Since their creation by the state governments of Florida, Michigan, Ohio, and Wyoming in the late 1980s, 529 education funding plans have become an increasingly popular way for parents, grandparents, and others to fund the education of the next generation while also saving on taxes. Each state administers its own version of the plan, which can either be characterized as prepaid tuition plans or college savings plans, depending on how the plan operates.
- Prepaid tuition plans allow prepayment of some or all of the cost of a college education, usually at a discounted rate. When the plan is funded, the beneficiary (student) is guaranteed funding for most or all of the costs of education at an in-state public college (separate prepaid plans are available for private and out-of-state colleges). Many educational institutions offer their own prepaid tuition plans.
- College savings plans work similarly to a Roth retirement account: after-tax funds are deposited in the plan, and the funds grow tax-free until they are needed. When withdrawn for qualified educational expenses, there is no tax on the withdrawals. Funds in college savings plans are often invested in assets like mutual funds that have the potential to grow over time.
Some states also allow a tax deduction or tax credit for 529 contributions. Also, the 2017 SECURE Act (“Setting Every Community Up for Retirement Enhancement”) expanded the use of 529 funds from higher education to private elementary and secondary schools, which gave the plans additional flexibility. But until the passage of SECURE 2.0 in 2022, there was a potential difficulty with 529 plans. Although balances in the plan could be transferred from one beneficiary to another (for example, from an older sibling who had just graduated from college to a younger sibling who was just entering), some plan owners could potentially find themselves with balances remaining in the plan after all their beneficiaries had finished their educations.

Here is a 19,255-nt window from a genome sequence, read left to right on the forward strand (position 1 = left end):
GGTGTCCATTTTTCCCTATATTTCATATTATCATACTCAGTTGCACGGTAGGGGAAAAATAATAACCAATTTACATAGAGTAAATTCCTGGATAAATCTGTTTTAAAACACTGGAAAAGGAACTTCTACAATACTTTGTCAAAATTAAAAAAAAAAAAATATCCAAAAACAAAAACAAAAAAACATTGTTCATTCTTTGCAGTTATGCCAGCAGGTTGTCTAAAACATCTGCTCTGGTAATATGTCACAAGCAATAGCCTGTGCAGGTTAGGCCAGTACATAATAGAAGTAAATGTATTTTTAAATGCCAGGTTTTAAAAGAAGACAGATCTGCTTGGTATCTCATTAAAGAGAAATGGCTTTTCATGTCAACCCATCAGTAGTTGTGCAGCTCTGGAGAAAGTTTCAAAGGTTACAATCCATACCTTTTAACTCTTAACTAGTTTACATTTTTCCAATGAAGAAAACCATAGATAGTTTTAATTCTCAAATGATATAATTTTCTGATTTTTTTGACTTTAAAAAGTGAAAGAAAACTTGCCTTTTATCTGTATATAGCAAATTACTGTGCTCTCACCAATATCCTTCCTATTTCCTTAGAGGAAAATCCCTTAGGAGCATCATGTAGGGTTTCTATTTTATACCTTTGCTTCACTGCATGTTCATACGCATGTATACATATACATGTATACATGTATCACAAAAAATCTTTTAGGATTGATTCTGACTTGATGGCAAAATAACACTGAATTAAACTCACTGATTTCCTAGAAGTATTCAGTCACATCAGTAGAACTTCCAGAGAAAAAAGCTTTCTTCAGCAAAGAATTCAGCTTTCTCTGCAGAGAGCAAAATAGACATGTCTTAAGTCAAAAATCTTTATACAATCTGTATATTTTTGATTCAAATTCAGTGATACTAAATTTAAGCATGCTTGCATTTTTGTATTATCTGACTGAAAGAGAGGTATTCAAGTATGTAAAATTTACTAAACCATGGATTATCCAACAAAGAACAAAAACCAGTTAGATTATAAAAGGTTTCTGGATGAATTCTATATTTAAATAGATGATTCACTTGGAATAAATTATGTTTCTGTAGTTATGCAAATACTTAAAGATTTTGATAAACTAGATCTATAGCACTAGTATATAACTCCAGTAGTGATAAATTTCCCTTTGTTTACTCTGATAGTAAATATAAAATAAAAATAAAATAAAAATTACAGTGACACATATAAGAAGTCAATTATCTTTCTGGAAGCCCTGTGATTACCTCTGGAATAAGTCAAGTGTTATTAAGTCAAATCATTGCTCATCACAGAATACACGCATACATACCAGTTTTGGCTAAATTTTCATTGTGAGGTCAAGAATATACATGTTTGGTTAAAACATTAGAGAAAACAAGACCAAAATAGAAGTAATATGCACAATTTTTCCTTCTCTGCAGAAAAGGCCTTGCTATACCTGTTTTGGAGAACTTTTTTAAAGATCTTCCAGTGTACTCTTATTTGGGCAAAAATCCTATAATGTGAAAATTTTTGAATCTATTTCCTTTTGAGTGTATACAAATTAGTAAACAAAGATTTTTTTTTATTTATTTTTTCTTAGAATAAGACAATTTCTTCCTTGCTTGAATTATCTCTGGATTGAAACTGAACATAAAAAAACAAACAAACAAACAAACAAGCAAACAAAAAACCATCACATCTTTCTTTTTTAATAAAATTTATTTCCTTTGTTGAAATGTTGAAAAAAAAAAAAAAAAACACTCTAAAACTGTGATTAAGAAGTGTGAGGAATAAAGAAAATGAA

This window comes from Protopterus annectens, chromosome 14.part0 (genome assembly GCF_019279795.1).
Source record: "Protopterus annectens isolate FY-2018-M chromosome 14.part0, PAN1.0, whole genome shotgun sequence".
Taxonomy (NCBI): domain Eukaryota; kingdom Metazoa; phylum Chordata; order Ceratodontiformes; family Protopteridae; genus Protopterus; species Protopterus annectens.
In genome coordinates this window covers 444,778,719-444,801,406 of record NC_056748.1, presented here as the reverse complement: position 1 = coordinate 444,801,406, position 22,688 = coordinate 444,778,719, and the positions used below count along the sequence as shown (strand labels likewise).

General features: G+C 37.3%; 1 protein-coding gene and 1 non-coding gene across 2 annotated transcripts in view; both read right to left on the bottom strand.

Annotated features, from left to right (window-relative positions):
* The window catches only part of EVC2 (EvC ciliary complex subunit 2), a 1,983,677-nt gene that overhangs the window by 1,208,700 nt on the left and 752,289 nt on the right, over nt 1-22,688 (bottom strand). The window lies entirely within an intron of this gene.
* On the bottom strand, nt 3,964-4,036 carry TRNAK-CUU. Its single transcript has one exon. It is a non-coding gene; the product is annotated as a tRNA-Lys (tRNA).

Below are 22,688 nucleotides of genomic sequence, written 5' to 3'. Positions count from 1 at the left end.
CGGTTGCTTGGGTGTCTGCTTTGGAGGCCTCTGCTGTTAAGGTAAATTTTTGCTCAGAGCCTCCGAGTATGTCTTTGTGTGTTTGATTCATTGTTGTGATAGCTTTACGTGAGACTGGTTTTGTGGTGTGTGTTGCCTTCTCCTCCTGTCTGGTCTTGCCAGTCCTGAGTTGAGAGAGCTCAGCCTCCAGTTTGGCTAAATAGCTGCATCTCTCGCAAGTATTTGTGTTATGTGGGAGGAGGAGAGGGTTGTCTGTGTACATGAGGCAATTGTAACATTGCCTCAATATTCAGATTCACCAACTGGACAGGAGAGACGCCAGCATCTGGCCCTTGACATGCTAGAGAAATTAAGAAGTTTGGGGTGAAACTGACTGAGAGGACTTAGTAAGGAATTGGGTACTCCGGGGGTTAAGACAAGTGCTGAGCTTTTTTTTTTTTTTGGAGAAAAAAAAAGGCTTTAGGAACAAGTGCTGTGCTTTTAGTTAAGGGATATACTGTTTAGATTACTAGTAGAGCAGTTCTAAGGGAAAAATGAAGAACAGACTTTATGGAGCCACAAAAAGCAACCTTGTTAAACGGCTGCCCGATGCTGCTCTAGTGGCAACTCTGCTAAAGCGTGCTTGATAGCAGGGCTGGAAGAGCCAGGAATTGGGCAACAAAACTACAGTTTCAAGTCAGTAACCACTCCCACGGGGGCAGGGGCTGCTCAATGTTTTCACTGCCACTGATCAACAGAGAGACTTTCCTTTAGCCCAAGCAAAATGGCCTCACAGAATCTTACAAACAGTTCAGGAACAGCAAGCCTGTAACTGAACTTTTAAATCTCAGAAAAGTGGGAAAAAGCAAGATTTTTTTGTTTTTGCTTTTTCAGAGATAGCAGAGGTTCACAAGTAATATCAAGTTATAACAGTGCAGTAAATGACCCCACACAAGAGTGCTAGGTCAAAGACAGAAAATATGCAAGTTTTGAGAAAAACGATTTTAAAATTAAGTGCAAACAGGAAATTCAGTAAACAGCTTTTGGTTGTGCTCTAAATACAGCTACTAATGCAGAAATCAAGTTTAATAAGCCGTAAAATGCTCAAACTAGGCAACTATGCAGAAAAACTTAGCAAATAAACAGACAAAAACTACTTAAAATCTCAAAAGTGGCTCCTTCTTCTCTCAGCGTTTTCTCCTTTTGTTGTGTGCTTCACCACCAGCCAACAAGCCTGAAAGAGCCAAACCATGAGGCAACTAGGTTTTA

But now, with new provisions created as a part of SECURE 2.0, this potential difficulty has been eliminated. Beginning in 2024, 529 plan owners with unused balances no longer needed for educational expenses can roll the funds over to a Roth IRA with no penalties or taxes due. There are a few requirements to take advantage of this new provision:
- The plan must be at least 15 years old;
- Contributions made in the last 5 years are ineligible for rollover;
- Rollovers are subject to the annual Roth contribution limit;
- There is a $35,000 lifetime cap on rollovers from 529 plans to Roth IRAs.
This new feature takes away many of the potential challenges associated with funding 529 plans. Suppose, for example, that your child decides not to attend college? Or what about students who receive generous scholarships and don’t need the funding provided by the plan? Whatever the situation that causes excess balances in the plan, the funds can now—subject to the conditions listed above—be reallocated to a retirement plan for the former student. In fact, converting unneeded 529 balances to a Roth IRA owned by the child or grandchild can be a great way to get new college graduates started with a solid foundation for their own retirement savings.
At The Planning Center, we stay abreast of the latest changes in tax, retirement, and investment laws to help our clients maximize their savings and achieve their most important financial goals. As a fiduciary financial advisor and wealth manager, we are obligated to advise and guide our clients with their best interests foremost. To learn more, visit our website and read our article, “Tax-Smart Education Funding.”